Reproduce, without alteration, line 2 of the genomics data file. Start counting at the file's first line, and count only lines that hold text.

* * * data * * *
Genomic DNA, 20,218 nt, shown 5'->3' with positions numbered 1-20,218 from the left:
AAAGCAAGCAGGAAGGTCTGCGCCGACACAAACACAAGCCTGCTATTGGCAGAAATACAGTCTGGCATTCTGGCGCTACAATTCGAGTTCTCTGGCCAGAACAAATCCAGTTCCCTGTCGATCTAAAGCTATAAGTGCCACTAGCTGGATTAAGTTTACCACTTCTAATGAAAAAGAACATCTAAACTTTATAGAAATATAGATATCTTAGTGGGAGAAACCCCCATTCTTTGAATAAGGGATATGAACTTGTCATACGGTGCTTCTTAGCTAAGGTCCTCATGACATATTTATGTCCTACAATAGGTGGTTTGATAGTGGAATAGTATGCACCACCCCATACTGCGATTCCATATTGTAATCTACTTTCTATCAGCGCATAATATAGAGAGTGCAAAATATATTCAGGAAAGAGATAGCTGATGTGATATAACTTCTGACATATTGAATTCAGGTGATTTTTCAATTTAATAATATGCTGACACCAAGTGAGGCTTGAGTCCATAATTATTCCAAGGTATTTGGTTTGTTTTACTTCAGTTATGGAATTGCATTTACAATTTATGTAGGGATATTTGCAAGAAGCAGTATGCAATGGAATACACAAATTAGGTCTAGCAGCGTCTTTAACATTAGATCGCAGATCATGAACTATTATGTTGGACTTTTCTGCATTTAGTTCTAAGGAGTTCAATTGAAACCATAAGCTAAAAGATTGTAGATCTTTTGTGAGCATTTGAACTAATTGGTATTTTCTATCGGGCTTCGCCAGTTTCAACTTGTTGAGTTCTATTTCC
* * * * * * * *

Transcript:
AAAGCAAGCAGGAAGGTCTGCGCCGACACAAACACAAGCCTGCTATTGGCAGAAATACAGTCTGGCATTCTGGCGCTACAATTCGAGTTCTCTGGCCAGAACAAATCCAGTTCCCTGTCGATCTAAAGCTATAAGTGCCACTAGCTGGATTAAGTTTACCACTTCTAATGAAAAAGAACATCTAAACTTTATAGAAATATAGATATCTTAGTGGGAGAAACCCCCATTCTTTGAATAAGGGATATGAACTTGTCATACGGTGCTTCTTAGCTAAGGTCCTCATGACATATTTATGTCCTACAATAGGTGGTTTGATAGTGGAATAGTATGCACCACCCCATACTGCGATTCCATATTGTAATCTACTTTCTATCAGCGCATAATATAGAGAGTGCAAAATATATTCAGGAAAGAGATAGCTGATGTGATATAACTTCTGACATATTGAATTCAGGTGATTTTTCAATTTAATAATATGCTGACACCAAGTGAGGCTTGAGTCCATAATTATTCCAAGGTATTTGGTTTGTTTTACTTCAGTTATGGAATTGCATTTACAATTTATGTAGGGATATTTGCAAGAAGCAGTATGCAATGGAATACACAAATTAGGTCTAGCAGCGTCTTTAACATTAGATCGCAGATCATGAACTATTATGTTGGACTTTTCTGCATTTAGTTCTAAGGAGTTCAATTGAAACCATAAGCTAAAAGATTGTAGATCTTTTGTGAGCATTTGAACTAATTGGTATTTTCTATCGGGCTTCGCCAGTTTCAACTTGTTGAGTTCTATTTCC